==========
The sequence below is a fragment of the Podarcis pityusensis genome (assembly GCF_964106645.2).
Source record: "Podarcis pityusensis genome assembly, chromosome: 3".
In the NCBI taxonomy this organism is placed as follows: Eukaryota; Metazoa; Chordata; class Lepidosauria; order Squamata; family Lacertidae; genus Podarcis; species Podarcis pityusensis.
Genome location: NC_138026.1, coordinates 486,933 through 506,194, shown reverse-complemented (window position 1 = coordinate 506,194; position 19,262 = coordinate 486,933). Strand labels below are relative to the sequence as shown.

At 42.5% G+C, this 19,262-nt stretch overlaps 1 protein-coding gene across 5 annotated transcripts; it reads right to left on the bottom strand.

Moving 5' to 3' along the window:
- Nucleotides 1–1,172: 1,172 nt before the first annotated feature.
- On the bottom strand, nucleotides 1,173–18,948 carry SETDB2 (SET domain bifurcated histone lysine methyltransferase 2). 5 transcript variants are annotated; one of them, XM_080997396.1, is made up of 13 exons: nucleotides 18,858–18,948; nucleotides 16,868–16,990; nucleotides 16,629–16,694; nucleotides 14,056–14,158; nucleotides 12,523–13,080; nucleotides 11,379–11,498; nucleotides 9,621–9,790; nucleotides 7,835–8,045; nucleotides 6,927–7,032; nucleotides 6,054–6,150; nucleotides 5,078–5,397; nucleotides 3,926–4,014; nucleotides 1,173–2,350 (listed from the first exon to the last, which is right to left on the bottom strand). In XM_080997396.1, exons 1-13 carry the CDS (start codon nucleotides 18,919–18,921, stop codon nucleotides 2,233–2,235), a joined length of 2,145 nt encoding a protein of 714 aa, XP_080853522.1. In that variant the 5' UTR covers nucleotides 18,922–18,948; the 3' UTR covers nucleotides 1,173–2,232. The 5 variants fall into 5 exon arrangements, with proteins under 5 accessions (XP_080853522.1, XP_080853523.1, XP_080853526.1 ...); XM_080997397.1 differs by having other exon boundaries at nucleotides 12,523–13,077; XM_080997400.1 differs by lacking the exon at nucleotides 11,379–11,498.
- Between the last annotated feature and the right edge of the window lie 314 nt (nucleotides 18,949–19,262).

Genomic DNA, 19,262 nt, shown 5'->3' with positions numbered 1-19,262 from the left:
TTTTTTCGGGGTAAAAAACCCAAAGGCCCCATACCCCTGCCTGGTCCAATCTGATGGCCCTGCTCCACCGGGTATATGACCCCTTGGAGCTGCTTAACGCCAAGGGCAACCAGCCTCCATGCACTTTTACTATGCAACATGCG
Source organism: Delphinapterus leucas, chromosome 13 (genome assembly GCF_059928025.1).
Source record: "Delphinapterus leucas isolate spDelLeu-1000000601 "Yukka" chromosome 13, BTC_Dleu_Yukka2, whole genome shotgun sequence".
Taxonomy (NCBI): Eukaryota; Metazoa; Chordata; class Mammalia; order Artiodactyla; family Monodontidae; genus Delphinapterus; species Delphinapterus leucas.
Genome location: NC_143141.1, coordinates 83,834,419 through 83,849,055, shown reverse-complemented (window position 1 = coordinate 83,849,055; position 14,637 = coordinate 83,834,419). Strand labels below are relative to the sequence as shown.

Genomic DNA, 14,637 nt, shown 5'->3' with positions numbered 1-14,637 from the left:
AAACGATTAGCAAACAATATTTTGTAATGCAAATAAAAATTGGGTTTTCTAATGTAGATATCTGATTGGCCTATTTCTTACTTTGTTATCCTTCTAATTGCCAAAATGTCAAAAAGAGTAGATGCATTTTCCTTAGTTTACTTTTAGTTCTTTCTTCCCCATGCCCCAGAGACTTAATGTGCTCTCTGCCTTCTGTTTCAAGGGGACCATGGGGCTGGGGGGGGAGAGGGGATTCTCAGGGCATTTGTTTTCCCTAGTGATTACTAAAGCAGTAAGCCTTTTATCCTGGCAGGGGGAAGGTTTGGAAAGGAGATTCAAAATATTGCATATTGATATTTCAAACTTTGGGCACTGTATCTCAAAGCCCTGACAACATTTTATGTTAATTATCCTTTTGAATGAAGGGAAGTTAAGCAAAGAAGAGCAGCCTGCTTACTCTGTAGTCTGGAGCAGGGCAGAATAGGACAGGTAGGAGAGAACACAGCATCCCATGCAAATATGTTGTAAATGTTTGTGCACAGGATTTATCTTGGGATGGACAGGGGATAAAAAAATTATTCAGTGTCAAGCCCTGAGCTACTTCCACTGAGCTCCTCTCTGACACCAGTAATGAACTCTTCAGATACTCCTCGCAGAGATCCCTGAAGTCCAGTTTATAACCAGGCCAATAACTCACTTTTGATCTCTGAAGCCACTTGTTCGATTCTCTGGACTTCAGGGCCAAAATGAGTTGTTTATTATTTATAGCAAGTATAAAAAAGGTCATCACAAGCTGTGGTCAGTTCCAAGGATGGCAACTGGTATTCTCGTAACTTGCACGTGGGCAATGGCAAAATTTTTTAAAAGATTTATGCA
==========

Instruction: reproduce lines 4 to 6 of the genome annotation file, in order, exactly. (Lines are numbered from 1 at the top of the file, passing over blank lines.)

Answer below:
Genome location: NC_138026.1, coordinates 486,933 through 506,194, shown reverse-complemented (window position 1 = coordinate 506,194; position 19,262 = coordinate 486,933). Strand labels below are relative to the sequence as shown.

At 42.5% G+C, this 19,262-nt stretch overlaps 1 protein-coding gene across 5 annotated transcripts; it reads right to left on the bottom strand.

Moving 5' to 3' along the window: